Imperialism, which in the modern usage of the term usually involves influence on another country or culture but not direct colonial control, can have a powerful effect on the clothing of the subject culture. The effect is usually voluntary (as opposed to the actual imposition of new forms of dress by missionaries and colonial administrators), but it can be seen as a form of cultural coercion in which voluntarism is compromised. The effects can take a wide range of forms.
In Japan during the Meiji Period (1868-1912), the government energetically promoted modernization as a way of strengthening the country, with a twofold goal: to prevent Japan's being taken over as a colony by any European power, and to prepare Japan to compete on equal terms with Europe as a colonial power itself. The effort to emulate the strength of the West included a promotion of beef-eating (formerly nearly unknown in Japan) and a wholesale adoption of Western-style clothing, at least by urban elites.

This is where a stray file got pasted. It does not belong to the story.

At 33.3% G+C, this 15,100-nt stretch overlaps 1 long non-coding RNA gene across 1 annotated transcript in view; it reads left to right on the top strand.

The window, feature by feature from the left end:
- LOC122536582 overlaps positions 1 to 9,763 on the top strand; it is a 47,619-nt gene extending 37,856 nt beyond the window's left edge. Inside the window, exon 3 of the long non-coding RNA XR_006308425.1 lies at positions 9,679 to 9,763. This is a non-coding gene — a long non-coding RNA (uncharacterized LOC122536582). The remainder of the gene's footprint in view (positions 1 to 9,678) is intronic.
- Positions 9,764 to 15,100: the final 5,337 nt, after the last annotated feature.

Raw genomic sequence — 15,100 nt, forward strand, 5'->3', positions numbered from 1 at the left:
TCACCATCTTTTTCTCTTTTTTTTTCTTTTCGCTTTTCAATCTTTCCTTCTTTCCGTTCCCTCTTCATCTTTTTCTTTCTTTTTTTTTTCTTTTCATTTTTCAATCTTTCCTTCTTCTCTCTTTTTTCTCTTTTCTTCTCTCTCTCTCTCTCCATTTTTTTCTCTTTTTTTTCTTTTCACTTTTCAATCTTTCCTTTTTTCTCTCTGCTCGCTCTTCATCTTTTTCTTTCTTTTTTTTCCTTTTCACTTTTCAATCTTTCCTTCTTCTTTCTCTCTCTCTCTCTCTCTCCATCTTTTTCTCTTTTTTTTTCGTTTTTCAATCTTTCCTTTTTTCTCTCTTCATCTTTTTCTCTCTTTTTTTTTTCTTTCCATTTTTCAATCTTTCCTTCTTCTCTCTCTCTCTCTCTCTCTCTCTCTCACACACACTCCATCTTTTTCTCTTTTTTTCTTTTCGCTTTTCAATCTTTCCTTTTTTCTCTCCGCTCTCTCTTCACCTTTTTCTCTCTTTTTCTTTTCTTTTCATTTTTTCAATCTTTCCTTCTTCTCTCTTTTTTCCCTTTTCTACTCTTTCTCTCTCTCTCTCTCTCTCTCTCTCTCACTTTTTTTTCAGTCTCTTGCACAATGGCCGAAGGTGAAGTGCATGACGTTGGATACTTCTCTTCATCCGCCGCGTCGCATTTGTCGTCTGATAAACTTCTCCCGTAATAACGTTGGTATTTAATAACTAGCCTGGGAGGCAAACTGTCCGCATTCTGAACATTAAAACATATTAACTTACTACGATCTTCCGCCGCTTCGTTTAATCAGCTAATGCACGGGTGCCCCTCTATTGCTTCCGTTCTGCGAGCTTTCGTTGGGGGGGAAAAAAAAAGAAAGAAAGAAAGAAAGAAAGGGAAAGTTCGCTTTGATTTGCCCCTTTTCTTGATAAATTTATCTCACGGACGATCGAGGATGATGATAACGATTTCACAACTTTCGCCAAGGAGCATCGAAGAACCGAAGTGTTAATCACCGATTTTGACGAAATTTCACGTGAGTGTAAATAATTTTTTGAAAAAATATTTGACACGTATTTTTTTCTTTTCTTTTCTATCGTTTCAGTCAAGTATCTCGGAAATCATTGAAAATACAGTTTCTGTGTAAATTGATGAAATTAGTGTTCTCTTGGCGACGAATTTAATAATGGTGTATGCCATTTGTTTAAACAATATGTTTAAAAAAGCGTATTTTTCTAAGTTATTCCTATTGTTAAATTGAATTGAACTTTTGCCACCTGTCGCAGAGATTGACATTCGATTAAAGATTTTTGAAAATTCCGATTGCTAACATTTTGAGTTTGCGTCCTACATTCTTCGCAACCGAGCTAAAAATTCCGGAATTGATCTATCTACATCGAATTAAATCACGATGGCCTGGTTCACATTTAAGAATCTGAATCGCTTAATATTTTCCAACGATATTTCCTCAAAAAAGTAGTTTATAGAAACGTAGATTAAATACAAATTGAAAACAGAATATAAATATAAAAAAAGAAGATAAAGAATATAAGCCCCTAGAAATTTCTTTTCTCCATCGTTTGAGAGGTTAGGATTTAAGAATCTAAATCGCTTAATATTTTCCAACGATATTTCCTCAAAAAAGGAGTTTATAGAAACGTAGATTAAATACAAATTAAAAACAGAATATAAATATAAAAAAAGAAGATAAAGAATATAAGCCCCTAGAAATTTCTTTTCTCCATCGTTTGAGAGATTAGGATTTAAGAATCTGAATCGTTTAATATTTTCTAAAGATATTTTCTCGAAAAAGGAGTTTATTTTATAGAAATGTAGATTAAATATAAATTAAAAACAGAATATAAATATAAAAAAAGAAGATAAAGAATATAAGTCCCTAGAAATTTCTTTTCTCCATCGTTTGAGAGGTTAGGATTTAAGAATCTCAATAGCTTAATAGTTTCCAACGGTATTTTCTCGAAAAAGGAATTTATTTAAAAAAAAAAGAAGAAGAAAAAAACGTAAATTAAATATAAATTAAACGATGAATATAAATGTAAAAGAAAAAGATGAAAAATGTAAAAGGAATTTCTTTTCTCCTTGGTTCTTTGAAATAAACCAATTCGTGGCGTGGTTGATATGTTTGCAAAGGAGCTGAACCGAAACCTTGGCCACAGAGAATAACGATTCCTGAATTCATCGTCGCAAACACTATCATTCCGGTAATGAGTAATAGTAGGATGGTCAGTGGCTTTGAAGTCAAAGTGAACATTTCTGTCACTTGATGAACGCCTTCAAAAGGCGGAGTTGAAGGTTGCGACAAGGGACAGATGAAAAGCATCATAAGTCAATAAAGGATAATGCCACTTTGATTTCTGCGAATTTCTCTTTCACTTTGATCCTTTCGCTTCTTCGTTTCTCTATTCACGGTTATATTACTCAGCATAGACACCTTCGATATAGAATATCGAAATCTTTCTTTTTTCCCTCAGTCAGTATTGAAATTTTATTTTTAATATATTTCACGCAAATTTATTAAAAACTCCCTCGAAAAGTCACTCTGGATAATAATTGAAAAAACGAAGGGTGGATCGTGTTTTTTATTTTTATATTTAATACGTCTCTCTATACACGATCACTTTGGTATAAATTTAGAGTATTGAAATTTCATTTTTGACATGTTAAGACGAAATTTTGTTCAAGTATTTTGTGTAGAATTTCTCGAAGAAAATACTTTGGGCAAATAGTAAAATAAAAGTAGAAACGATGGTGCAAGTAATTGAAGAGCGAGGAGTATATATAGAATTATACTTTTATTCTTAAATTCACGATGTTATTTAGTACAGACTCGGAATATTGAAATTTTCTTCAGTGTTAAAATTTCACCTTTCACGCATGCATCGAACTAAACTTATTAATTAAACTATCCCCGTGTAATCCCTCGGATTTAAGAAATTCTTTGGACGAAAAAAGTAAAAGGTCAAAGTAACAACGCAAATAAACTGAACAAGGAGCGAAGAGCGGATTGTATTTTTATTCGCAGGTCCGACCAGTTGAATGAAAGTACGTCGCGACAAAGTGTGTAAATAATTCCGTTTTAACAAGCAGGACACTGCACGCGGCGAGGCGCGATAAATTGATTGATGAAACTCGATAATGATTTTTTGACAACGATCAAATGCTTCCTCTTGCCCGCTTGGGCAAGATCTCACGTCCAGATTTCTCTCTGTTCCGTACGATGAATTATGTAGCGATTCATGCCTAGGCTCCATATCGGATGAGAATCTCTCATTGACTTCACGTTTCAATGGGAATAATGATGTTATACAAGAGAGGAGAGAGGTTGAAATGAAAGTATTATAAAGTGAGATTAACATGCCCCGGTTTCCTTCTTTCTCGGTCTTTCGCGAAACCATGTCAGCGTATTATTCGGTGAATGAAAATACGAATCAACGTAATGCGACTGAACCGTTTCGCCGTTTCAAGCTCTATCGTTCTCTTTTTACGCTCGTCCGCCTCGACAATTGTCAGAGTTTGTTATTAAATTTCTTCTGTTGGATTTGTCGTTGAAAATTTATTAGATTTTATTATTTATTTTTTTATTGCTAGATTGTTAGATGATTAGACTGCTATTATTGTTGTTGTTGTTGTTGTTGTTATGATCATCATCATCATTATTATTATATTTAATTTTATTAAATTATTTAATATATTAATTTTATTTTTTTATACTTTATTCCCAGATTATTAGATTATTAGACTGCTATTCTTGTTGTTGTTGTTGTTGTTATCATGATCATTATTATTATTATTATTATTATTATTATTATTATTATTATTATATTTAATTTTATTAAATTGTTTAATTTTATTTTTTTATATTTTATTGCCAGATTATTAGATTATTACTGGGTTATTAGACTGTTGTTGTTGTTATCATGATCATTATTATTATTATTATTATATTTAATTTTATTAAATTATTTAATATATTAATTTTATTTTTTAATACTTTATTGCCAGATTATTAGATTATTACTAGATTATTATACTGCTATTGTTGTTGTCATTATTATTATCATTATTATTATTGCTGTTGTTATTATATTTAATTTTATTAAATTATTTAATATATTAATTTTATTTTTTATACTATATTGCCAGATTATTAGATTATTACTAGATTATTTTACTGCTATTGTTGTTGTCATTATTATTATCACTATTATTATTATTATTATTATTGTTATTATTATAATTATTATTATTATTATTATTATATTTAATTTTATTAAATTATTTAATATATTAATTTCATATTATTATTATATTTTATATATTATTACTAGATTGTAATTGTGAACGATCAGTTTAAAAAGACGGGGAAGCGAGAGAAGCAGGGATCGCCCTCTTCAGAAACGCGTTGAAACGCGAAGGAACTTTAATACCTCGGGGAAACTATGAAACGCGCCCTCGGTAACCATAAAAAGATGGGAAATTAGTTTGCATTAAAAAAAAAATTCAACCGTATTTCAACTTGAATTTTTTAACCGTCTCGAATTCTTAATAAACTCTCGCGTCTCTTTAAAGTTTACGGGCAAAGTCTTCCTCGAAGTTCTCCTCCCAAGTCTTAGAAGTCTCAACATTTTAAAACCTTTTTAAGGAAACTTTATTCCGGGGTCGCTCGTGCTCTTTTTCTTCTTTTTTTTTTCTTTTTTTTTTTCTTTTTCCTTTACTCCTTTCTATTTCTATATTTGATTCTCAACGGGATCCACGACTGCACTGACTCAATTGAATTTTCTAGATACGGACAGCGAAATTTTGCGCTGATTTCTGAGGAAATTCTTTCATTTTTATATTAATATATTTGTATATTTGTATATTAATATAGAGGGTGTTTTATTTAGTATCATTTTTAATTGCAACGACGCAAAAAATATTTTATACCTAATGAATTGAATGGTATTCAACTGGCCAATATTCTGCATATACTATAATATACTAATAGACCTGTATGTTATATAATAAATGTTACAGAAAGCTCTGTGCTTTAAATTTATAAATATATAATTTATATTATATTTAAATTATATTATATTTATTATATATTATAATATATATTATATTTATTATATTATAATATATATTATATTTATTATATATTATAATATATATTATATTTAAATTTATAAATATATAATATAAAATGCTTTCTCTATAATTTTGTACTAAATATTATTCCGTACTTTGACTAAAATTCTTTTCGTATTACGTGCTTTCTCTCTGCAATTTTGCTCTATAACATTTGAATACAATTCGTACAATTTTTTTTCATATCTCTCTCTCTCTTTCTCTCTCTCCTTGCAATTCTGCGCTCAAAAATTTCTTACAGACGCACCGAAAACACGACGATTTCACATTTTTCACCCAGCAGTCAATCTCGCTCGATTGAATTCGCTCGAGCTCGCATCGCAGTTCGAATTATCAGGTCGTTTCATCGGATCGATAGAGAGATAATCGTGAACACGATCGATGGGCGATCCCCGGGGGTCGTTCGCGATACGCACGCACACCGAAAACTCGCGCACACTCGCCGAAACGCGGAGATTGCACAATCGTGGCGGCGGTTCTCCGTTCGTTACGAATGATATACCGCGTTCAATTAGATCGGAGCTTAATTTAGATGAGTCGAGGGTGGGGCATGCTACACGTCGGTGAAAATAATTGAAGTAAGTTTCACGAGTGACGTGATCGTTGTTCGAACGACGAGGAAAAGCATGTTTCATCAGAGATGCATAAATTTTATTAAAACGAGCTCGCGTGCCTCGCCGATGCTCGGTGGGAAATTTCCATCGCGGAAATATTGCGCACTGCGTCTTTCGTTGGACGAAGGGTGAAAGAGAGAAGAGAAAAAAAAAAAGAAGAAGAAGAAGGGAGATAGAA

In China at the end of the nineteenth century, a deliberate effort was made to design a new-style military and school uniform that would be "modern" but not too "Western." The result was an early version of the Sun Yat-sen suit (later to be known in the West as the Mao Zedong suit), based on the Prussian military uniform but with a collar derived from that of the traditional Chinese long gown.
A third example, one so ubiquitous as to be part of the common wisdom about the modern world, has been the worldwide spread of sartorial markers of Western popular culture: the T-shirt, jeans, and running shoes. No one has forced any teenager in the Third World to wear these garments; almost no one (short of fanatical religious dictatorships such as the Taliban in Afghanistan) has succeeded in preventing them from doing so. Denounced by nationalists and cultural conservatives as "cultural imperialism," the trend nevertheless seems irreversible.
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